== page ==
for Dean
When I was barely twenty and hardly knew

the solemnity of poetry and poets but knew
the sense of it like a young girl
knows the first flare of arousal in her body,
I heard his big voice, thick with the consonants
of Polish—the Cs and Zs disappearing
in the English folded in his round mouth,
but also the expanse of his wandering
in places like Lourdes, Krakow, Vilnius,
places of home and exile—I knew he was formidable.
It was before his Nobel Prize, before I knew what
such a prize was for a poet—and something
I only understood much later, when I bought his books,
and regretted not getting him to sign that night
when he read lines that filled me with desire—
I claimed much later: I saw Milosz before
he was famous, heard him read.
I did not know that he already was
I do not remember the details of how I came to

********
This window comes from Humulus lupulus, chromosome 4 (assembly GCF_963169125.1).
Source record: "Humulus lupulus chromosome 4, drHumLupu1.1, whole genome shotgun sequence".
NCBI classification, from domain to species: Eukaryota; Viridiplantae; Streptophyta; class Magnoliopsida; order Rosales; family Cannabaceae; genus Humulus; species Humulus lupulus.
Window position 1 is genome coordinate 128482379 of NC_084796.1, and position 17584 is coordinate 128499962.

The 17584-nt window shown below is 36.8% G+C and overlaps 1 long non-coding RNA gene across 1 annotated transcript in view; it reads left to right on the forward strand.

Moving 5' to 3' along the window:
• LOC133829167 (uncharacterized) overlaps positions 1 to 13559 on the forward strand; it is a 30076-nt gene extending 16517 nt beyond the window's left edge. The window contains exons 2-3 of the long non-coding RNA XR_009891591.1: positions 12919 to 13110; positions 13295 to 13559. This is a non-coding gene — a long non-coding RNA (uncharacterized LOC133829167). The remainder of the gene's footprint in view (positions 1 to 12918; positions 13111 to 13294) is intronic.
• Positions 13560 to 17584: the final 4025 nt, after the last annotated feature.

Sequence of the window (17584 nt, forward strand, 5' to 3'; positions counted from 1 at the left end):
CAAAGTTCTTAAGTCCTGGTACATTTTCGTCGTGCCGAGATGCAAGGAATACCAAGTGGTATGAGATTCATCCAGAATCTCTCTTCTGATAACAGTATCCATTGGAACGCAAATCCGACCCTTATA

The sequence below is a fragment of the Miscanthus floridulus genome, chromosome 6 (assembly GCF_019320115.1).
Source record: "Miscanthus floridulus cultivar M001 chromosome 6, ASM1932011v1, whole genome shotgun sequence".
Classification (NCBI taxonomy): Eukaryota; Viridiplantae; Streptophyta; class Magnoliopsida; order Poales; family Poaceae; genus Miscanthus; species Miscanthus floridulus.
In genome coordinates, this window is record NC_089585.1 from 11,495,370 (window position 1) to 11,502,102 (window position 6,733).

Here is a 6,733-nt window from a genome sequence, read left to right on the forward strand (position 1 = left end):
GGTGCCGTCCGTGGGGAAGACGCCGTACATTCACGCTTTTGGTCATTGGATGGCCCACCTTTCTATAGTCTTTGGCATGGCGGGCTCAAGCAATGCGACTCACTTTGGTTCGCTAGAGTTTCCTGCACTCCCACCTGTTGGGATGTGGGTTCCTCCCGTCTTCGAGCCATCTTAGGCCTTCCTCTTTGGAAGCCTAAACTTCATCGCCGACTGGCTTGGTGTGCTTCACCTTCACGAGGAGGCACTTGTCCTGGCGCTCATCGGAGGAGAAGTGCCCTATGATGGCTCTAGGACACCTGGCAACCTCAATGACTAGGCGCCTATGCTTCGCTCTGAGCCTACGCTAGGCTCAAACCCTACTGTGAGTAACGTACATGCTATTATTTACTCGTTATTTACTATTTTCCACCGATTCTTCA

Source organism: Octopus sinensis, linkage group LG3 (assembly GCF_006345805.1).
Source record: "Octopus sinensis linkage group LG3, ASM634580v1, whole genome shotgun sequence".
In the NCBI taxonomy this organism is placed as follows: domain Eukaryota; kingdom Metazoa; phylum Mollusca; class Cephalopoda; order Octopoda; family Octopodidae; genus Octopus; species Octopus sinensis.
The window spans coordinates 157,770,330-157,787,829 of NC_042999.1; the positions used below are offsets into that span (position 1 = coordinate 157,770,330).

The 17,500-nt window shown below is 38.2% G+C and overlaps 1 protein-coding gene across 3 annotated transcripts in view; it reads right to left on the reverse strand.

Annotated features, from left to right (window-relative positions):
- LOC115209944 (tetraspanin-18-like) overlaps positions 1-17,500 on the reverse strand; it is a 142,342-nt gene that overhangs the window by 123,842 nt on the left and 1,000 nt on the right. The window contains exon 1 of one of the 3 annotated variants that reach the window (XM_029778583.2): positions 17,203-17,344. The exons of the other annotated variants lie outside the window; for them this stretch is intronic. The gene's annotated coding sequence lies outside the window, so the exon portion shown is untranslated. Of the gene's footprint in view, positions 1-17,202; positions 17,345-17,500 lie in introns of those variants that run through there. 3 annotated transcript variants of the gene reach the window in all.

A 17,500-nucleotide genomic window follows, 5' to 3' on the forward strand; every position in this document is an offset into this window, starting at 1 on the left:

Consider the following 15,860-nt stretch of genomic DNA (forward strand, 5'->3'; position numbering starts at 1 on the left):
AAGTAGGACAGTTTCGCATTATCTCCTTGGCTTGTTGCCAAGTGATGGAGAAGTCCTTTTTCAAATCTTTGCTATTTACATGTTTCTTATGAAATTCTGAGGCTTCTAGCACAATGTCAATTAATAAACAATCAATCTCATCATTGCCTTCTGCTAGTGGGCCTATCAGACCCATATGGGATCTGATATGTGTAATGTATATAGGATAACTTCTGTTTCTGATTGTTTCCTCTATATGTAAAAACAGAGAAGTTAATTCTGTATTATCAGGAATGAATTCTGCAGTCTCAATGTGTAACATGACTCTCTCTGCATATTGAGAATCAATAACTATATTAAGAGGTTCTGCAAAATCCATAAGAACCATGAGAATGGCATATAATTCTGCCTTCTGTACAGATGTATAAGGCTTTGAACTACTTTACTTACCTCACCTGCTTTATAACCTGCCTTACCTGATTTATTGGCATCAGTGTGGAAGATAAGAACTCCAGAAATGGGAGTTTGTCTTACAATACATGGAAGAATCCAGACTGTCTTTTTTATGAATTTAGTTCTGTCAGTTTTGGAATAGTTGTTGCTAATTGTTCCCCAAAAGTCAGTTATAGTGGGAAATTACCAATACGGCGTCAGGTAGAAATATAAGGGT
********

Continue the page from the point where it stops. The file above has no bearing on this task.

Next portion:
that reading, but now, a middle-aged woman, I encounter
him again, this time in the passion of a man who loves
poetry as I do—who asks me questions about meter
and lines, reads me Milosz over the phone as I circle
the park walking my dog, lines spilling from his mouth
like kisses, feeding my hungry heart,
and I tell him of that night when I sat rapt
listening to the timbre of Milosz's melancholy,
and swell with nostalgia for that first
time when poetry struck me like new love
and I could feel my whole body
in it, could feel myself wander like Milosz
in fields of forgotten memory and poetry
seared itself in the soft tissue of my life.
Persis Karim was raised by an Iranian father and a French mother. She is Professor of Comparative & World Literature at San Francisco State University. Her poetry is published in Callalloo, Reed Magazine, The New York Times, and others. She was a finalist for the 2019 Catamaran Poetry Prize and a second prize winner for the Split this Rock Poetry contest in 2011. She is editor and contributing author of three anthologies of Iranian-American literature.